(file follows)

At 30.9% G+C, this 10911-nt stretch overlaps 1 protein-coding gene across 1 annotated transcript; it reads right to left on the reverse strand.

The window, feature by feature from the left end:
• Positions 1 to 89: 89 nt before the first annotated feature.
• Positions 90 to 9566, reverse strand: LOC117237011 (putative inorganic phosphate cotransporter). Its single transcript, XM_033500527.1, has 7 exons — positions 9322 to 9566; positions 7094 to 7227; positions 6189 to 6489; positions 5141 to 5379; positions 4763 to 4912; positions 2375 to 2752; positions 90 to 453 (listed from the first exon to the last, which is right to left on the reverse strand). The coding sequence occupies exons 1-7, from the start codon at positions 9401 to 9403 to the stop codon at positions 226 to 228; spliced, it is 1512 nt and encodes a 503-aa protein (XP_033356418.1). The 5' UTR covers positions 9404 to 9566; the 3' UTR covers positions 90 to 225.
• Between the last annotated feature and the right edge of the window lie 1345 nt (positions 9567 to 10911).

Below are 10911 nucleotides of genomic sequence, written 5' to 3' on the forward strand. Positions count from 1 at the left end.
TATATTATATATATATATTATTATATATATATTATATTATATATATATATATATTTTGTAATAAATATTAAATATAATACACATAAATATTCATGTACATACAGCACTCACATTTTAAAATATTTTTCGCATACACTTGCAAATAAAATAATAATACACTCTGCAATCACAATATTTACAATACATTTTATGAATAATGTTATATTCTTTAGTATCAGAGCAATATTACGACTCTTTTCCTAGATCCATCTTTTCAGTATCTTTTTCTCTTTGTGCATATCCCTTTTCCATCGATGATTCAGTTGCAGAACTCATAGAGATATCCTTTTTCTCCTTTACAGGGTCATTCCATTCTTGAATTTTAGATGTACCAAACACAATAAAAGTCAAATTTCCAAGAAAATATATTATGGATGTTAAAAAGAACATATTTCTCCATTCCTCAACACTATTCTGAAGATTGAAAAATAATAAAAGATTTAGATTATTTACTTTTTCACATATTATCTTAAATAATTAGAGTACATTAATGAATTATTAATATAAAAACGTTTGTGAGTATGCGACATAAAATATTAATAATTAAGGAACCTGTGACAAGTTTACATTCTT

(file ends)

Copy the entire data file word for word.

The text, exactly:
At 30.9% G+C, this 10911-nt stretch overlaps 1 protein-coding gene across 1 annotated transcript; it reads right to left on the reverse strand.

The window, feature by feature from the left end:
• Positions 1 to 89: 89 nt before the first annotated feature.
• Positions 90 to 9566, reverse strand: LOC117237011 (putative inorganic phosphate cotransporter). Its single transcript, XM_033500527.1, has 7 exons — positions 9322 to 9566; positions 7094 to 7227; positions 6189 to 6489; positions 5141 to 5379; positions 4763 to 4912; positions 2375 to 2752; positions 90 to 453 (listed from the first exon to the last, which is right to left on the reverse strand). The coding sequence occupies exons 1-7, from the start codon at positions 9401 to 9403 to the stop codon at positions 226 to 228; spliced, it is 1512 nt and encodes a 503-aa protein (XP_033356418.1). The 5' UTR covers positions 9404 to 9566; the 3' UTR covers positions 90 to 225.
• Between the last annotated feature and the right edge of the window lie 1345 nt (positions 9567 to 10911).

Below are 10911 nucleotides of genomic sequence, written 5' to 3' on the forward strand. Positions count from 1 at the left end.
TATATTATATATATATATTATTATATATATATTATATTATATATATATATATATTTTGTAATAAATATTAAATATAATACACATAAATATTCATGTACATACAGCACTCACATTTTAAAATATTTTTCGCATACACTTGCAAATAAAATAATAATACACTCTGCAATCACAATATTTACAATACATTTTATGAATAATGTTATATTCTTTAGTATCAGAGCAATATTACGACTCTTTTCCTAGATCCATCTTTTCAGTATCTTTTTCTCTTTGTGCATATCCCTTTTCCATCGATGATTCAGTTGCAGAACTCATAGAGATATCCTTTTTCTCCTTTACAGGGTCATTCCATTCTTGAATTTTAGATGTACCAAACACAATAAAAGTCAAATTTCCAAGAAAATATATTATGGATGTTAAAAAGAACATATTTCTCCATTCCTCAACACTATTCTGAAGATTGAAAAATAATAAAAGATTTAGATTATTTACTTTTTCACATATTATCTTAAATAATTAGAGTACATTAATGAATTATTAATATAAAAACGTTTGTGAGTATGCGACATAAAATATTAATAATTAAGGAACCTGTGACAAGTTTACATTCTT